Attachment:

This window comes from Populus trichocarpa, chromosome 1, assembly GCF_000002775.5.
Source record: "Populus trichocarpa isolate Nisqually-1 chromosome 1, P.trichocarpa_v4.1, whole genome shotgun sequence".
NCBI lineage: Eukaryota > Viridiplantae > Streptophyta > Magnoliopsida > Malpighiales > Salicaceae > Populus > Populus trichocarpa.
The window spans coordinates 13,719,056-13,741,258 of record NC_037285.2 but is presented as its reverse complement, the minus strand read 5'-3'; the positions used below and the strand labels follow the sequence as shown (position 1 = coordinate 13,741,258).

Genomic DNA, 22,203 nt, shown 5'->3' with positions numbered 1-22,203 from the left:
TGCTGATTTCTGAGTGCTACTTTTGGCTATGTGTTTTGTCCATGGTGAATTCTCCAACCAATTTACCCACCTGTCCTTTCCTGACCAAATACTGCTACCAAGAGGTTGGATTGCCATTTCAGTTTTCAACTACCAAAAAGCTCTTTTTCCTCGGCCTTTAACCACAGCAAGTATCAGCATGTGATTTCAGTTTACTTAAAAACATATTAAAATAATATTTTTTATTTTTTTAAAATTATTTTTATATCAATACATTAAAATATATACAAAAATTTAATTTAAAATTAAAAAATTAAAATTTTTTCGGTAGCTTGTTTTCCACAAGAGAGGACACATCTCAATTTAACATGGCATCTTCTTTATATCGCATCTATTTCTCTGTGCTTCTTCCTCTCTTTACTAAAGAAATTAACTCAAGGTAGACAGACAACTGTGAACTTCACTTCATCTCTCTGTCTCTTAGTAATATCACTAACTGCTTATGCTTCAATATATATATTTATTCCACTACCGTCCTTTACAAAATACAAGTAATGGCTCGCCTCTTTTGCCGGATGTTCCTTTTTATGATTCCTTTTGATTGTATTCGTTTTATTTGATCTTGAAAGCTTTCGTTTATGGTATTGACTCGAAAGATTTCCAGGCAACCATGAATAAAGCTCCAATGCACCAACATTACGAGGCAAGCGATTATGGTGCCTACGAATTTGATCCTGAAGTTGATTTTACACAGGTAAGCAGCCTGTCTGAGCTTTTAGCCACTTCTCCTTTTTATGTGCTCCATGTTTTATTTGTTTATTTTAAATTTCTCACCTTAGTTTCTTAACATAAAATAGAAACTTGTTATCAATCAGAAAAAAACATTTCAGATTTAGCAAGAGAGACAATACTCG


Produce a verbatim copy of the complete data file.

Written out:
This window comes from Populus trichocarpa, chromosome 1, assembly GCF_000002775.5.
Source record: "Populus trichocarpa isolate Nisqually-1 chromosome 1, P.trichocarpa_v4.1, whole genome shotgun sequence".
NCBI lineage: Eukaryota > Viridiplantae > Streptophyta > Magnoliopsida > Malpighiales > Salicaceae > Populus > Populus trichocarpa.
The window spans coordinates 13,719,056-13,741,258 of record NC_037285.2 but is presented as its reverse complement, the minus strand read 5'-3'; the positions used below and the strand labels follow the sequence as shown (position 1 = coordinate 13,741,258).

Genomic DNA, 22,203 nt, shown 5'->3' with positions numbered 1-22,203 from the left:
TGCTGATTTCTGAGTGCTACTTTTGGCTATGTGTTTTGTCCATGGTGAATTCTCCAACCAATTTACCCACCTGTCCTTTCCTGACCAAATACTGCTACCAAGAGGTTGGATTGCCATTTCAGTTTTCAACTACCAAAAAGCTCTTTTTCCTCGGCCTTTAACCACAGCAAGTATCAGCATGTGATTTCAGTTTACTTAAAAACATATTAAAATAATATTTTTTATTTTTTTAAAATTATTTTTATATCAATACATTAAAATATATACAAAAATTTAATTTAAAATTAAAAAATTAAAATTTTTTCGGTAGCTTGTTTTCCACAAGAGAGGACACATCTCAATTTAACATGGCATCTTCTTTATATCGCATCTATTTCTCTGTGCTTCTTCCTCTCTTTACTAAAGAAATTAACTCAAGGTAGACAGACAACTGTGAACTTCACTTCATCTCTCTGTCTCTTAGTAATATCACTAACTGCTTATGCTTCAATATATATATTTATTCCACTACCGTCCTTTACAAAATACAAGTAATGGCTCGCCTCTTTTGCCGGATGTTCCTTTTTATGATTCCTTTTGATTGTATTCGTTTTATTTGATCTTGAAAGCTTTCGTTTATGGTATTGACTCGAAAGATTTCCAGGCAACCATGAATAAAGCTCCAATGCACCAACATTACGAGGCAAGCGATTATGGTGCCTACGAATTTGATCCTGAAGTTGATTTTACACAGGTAAGCAGCCTGTCTGAGCTTTTAGCCACTTCTCCTTTTTATGTGCTCCATGTTTTATTTGTTTATTTTAAATTTCTCACCTTAGTTTCTTAACATAAAATAGAAACTTGTTATCAATCAGAAAAAAACATTTCAGATTTAGCAAGAGAGACAATACTCG